There are a million reasons why many cybersecurity professionals could feel down about the state of IT security within their organization. But buried in a “How Enterprises Are Steering Through Digital Business” report published by Infosys suggests the role cybersecurity professionals play within their organization is starting to finally transform for the better.
A global survey of 1,000 senior IT and business decision makers in organizations with 1,000 employees or more than $500 million global annual revenue conducted by Infosys finds two thirds (64%) of the respondents’ organizations said they have implemented cyber security within their organization to improve existing business operations. More importantly, over half (53%) said they implemented cybersecurity solutions to solve new business problems, while 28 percent said cybersecurity was key to being able to create new business opportunities.
The Infosys report indicates that attitudes towards cybersecurity may finally be changing. Most business and IT leaders have longed viewed IT security as a cost of doing business that needs to be minimized. But if cybersecurity starts to be viewed as a key enabler of digital business processes then the way those leaders view cybersecurity professionals starts to quickly evolve.
That transformation can’t come too soon for many cybersecurity professionals. A new survey from the (ISC)² association of certified cybersecurity professionals finds only 15 percent of respondents say they have no plans to switch jobs this year. A full 70 percent said they are open to new opportunities, while 14 percent admitted they plan to look for a new job. Given the demand for cybersecurity skills these days looking for a new job amounts to little more than being willing to pick up the phone to talk to a headhunter. Survey respondents say they are being aggressively targeted by recruiters with 13 percent report being contacted many times a day; 8 percent, once a day; 16 percent, a few times a week; and 34 percent, a couple times a month.
Interestingly, survey respondents ranked having their opinions taken seriously (68%), being able to protect people and their data (62%) and working for an employer with a strong code of ethics (59%) all topped salary (49%) as being important attributes when selecting an employer.Organizations that view cybersecurity as enabler of their digital business strategy are going to attract the best talent. Click To Tweet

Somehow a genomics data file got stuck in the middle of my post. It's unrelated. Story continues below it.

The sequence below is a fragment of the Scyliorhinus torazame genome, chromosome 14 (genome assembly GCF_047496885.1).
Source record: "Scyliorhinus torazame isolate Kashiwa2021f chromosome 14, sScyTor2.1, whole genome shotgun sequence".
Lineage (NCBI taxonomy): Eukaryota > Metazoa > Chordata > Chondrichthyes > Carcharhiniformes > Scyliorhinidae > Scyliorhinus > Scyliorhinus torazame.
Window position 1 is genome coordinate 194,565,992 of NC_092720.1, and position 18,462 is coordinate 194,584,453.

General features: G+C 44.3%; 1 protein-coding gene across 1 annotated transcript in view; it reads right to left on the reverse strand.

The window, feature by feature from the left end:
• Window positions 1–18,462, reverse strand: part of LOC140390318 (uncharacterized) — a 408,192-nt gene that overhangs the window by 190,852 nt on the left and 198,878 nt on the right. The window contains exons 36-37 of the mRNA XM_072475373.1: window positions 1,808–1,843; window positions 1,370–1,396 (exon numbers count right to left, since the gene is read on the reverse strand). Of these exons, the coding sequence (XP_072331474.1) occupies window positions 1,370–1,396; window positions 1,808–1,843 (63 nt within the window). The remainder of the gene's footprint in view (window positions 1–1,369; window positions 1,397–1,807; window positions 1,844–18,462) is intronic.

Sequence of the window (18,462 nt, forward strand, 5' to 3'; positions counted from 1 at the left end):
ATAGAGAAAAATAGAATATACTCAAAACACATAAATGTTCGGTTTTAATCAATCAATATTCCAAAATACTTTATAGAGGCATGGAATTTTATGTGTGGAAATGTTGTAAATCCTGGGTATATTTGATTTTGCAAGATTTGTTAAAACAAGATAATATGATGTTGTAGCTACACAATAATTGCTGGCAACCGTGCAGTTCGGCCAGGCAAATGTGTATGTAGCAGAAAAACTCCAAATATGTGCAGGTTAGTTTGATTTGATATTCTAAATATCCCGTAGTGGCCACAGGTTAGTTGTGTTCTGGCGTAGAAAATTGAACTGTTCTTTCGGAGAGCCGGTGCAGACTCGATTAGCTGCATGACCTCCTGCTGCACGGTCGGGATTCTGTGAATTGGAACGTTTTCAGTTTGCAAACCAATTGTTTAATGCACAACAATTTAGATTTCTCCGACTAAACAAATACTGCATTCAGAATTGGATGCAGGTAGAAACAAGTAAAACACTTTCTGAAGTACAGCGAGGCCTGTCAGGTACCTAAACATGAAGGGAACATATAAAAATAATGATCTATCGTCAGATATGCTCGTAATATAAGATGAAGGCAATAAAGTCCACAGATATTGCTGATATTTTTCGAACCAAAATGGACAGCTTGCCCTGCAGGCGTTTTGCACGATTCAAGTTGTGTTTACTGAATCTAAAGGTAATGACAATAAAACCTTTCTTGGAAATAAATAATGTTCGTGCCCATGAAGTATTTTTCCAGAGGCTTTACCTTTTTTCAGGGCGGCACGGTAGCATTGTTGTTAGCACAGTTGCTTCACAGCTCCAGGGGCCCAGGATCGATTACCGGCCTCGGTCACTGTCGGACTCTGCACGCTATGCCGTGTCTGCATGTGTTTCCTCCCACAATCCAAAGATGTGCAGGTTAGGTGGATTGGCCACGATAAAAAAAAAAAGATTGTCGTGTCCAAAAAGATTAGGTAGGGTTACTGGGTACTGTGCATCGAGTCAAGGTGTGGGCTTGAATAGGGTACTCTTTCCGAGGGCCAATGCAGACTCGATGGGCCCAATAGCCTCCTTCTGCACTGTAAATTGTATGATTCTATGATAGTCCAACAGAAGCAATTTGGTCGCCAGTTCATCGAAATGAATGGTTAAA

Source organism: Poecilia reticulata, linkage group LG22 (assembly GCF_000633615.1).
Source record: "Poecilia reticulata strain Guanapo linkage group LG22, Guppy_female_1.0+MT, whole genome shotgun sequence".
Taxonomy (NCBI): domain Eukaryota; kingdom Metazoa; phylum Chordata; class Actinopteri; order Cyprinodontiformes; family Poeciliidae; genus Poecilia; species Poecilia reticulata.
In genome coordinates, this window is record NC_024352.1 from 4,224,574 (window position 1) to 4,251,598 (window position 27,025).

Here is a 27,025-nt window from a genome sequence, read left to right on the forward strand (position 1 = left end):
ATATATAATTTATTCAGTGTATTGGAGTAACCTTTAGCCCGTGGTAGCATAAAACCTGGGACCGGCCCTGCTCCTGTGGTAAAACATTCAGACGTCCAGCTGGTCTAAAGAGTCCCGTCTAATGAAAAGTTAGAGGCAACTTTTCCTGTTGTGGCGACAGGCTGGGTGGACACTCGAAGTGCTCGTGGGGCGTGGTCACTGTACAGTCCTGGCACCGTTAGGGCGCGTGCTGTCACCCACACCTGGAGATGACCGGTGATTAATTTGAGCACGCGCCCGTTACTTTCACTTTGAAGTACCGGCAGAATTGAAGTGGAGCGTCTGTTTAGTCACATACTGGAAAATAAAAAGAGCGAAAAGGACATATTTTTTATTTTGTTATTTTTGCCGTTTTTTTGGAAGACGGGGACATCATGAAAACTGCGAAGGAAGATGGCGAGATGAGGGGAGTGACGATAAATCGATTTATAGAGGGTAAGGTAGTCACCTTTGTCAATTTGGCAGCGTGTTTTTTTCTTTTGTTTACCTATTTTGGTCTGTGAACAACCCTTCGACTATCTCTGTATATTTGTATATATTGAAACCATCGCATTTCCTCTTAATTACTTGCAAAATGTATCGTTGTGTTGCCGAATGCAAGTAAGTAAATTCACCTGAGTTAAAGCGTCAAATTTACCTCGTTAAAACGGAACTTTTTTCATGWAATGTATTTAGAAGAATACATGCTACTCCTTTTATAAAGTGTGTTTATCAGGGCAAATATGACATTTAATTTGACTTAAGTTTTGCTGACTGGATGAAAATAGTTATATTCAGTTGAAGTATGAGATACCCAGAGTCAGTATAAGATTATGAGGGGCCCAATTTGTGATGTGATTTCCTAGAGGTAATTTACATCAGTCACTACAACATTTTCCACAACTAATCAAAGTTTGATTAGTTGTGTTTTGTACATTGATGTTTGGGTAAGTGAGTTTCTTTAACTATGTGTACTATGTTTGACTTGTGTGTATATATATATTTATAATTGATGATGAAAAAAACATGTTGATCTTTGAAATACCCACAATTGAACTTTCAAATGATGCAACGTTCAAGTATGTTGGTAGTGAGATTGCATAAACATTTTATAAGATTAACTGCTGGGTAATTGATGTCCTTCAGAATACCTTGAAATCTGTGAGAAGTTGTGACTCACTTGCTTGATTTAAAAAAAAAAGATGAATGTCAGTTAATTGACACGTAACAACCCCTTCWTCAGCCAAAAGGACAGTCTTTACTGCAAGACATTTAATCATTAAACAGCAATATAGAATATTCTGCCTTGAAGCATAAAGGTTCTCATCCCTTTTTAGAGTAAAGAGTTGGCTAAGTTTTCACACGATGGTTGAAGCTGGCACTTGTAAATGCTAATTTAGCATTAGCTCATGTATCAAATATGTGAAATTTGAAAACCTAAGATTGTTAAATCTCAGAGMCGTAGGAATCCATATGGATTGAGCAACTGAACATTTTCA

In terms of professional goals respondent identified working for a company with clearly defined ownership of cybersecurity responsibilities (62%), an employer that views cybersecurity more broadly than just technology (59%) and working for an organization that trains employees on cybersecurity (59%) were identified as pressing concerns.
Clearly, organizations that view cybersecurity as enabler of their digital business strategy are going to attract the best talent. There will never be perfect cybersecurity. It’s apparent cybersecurity professionals want to work for organizations that understand their job is to minimize risks to the business versus somehow magically protecting the company from every known form of malware infecting every system. Respondents to the (ISC)² survey content cybersecurity professionals should eb evaluated based on how quickly they respond to a breach or security incident (43%); security program maturity (30%); how effectively they increase employee security awareness (30%) and how effectively they handle remediation (28%).
Overall, the rise of digital business initiatives just might prove to be the best thing that ever happened to cybersecurity professionals. Business executives understand that changes to processes inherently create risk. As part of becoming a digital business many more of those business executives are also now finally starting to better appreciate just how big a risk factor cybersecurity has become.
Mike Vizard has covered IT for more than 25 years and has edited or contributed to a number of tech publications including InfoWorld, eWeek, CRN, Baseline, ComputerWorld, TMCNet, and Digital Review. He currently blogs for IT Business Edge and contributes to CIOinsight, The Channel Insider, Programmableweb, and Slashdot. Mike also blogs about emerging cloud technology for SmarterMSP.